recruitment-copywriting

How to write job descriptions that attract the best talent

Are you a Talent acquisition manager who struggles with job descriptions?

Do you manage a recruitment agency and would like to stand out from the competition finding the best matches in the work market?

Does your company have a high attrition rate?

Of course, there could be many reasons for this, but there is one that is easy to fix.

Writing appealing and accurate job descriptions

COPYWRITING TO THE RESCUE

What’s copywriting?

Copywriting is writing texts aimed at an ideal customer conveying the benefits of what you offer and how those benefits will improve the customer’s life.

In this case, the job vacancy is what you offer to a prospect customer: the candidate.

I’m a copywriter specialised in international audiences and I have 8 years’ experience in managerial positions at a multinational company.

During the years I worked as a manager I interviewed at least 90 candidates.

Please, don’t get me wrong, I was not such an awful manager that I had 90 people leaving my team during those 8 years! In fact, I was involved in the recruitment process for other teams as well, since I have a Bachelor’s degree in HR and extensive experience.

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Sometimes the interviews didn’t go that well for very diverse reasons, but quite often the main reason was that the candidate hadn’t completely understood the job role and wasn’t, therefore, a good match at all.

I often check on Google for new opportunities for friends or just out of curiosity, and I must say that most of them depress me.

So many companies describe jobs as a kind of torture instead of an interesting opportunity to learn, grow and be part of a great company.

I know what you are thinking, there isn’t so much room for creativity when you have to be true to the nature of the job and the tasks.

Fair enough, but it doesn’t mean you have to describe the job as the most boring thing you could ever do with your time.

I’m sure that very often while you are writing a job description you are also thinking “Oh god, this sounds so boring. I would never do that job”

Exactly, that’s what candidates are thinking too!

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True, there are many differences between positions and different personalities, that’s why you have to carry out a throughout research first about what kind of person the hiring manager wants to work with and what exactly that kind of person is looking at when searching for jobs.

Only then can you write the perfect job description.

Writing compelling job descriptions

The opposite of writing boring job descriptions is writing super-duper cool ones that don’t mean anything at all.

I recently read a great article on the Atlantic on how America’s job listings have gone off the deep end. And, you know very well that, we, the rest of the world, copy everything that wears a Made in US label on it.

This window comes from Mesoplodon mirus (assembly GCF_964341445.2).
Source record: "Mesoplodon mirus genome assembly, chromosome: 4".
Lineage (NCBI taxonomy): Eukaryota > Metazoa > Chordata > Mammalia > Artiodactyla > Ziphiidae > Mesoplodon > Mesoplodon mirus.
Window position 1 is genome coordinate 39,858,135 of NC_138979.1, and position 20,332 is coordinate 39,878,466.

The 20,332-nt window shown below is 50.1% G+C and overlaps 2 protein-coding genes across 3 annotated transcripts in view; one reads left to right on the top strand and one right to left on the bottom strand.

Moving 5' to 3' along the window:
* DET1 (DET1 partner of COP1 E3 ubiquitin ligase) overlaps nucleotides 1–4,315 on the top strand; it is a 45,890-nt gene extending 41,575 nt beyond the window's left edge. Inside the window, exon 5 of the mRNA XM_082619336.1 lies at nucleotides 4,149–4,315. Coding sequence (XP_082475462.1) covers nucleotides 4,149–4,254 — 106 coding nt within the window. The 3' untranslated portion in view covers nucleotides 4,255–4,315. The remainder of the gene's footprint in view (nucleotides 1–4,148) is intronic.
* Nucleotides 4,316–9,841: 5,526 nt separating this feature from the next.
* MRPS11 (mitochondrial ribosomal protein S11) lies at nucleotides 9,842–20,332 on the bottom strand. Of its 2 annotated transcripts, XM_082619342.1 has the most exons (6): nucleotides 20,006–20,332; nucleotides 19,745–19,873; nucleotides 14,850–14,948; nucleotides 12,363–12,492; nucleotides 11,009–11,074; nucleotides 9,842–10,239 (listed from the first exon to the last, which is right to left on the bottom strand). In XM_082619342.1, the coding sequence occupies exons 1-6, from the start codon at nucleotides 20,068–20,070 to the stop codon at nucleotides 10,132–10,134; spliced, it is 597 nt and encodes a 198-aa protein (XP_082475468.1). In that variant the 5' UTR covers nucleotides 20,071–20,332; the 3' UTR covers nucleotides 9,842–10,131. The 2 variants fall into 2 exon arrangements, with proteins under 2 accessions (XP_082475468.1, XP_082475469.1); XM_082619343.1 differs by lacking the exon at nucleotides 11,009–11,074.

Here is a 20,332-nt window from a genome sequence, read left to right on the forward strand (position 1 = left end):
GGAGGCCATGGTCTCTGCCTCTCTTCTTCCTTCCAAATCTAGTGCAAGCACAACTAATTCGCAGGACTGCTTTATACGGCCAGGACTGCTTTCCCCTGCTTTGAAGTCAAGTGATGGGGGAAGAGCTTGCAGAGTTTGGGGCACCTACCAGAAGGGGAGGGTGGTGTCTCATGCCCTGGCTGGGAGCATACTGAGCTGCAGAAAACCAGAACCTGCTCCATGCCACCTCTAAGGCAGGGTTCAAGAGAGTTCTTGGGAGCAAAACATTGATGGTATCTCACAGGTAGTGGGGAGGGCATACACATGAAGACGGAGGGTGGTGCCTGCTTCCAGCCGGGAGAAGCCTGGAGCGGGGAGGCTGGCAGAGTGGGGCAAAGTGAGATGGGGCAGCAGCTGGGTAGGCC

Using terms such as “data-obsessed, project-juggling digital ninja” or “online warrior” are not going to attract the best talent because, anyways, what do those things even mean?

A job description needs to clearly state what kind of soft and hard skills are necessary to perform the job as well as setting the right expectations to avoid wasting time for both the recruiter and the candidate.

“When you say ‘coding ninja,’ you’re not going to match against ‘java developer.’ If you say ‘spreadsheet guru,’ you’re going to miss the people with ‘Excel expertise.” says Ian Siegel, the CEO of the online job marketplace ZipRecruiter.

SEO plays a big part in matching talent and companies since 70 per cent of résumés submitted via online job listings or uploaded to job boards are going to be screened by algorithms looking for keywords.

My advice here is to apply the Copywriters’ mantra, “don’t try to be too clever with your message and cut the drivel”.

How to find the balance?

Probably you are at this point asking yourself how you can write a job description that is not too boring neither too flamboyant.

That’s a great question.

This is how I see it, you need to describe the position as if you were talking with someone face to face. In a real conversation, you won’t use too many technical terms unless you are 200% sure the other person know what each of them means, neither you would try to sound you are quoting some hip-hop song.

Use words and expressions that everyone can understand and that describe as much as possible what’s required for the job and how is the company culture.

Another counterproductive result of using super-duper cool descriptions is that they seem to be only addressed to very young candidates. However, if you are looking for some specific skills that aren’t easy to find, you shouldn’t restrict your search among exclusively the younger part of the population.

Be that company/recruiter that drives change and start writing real and eloquent job descriptions.

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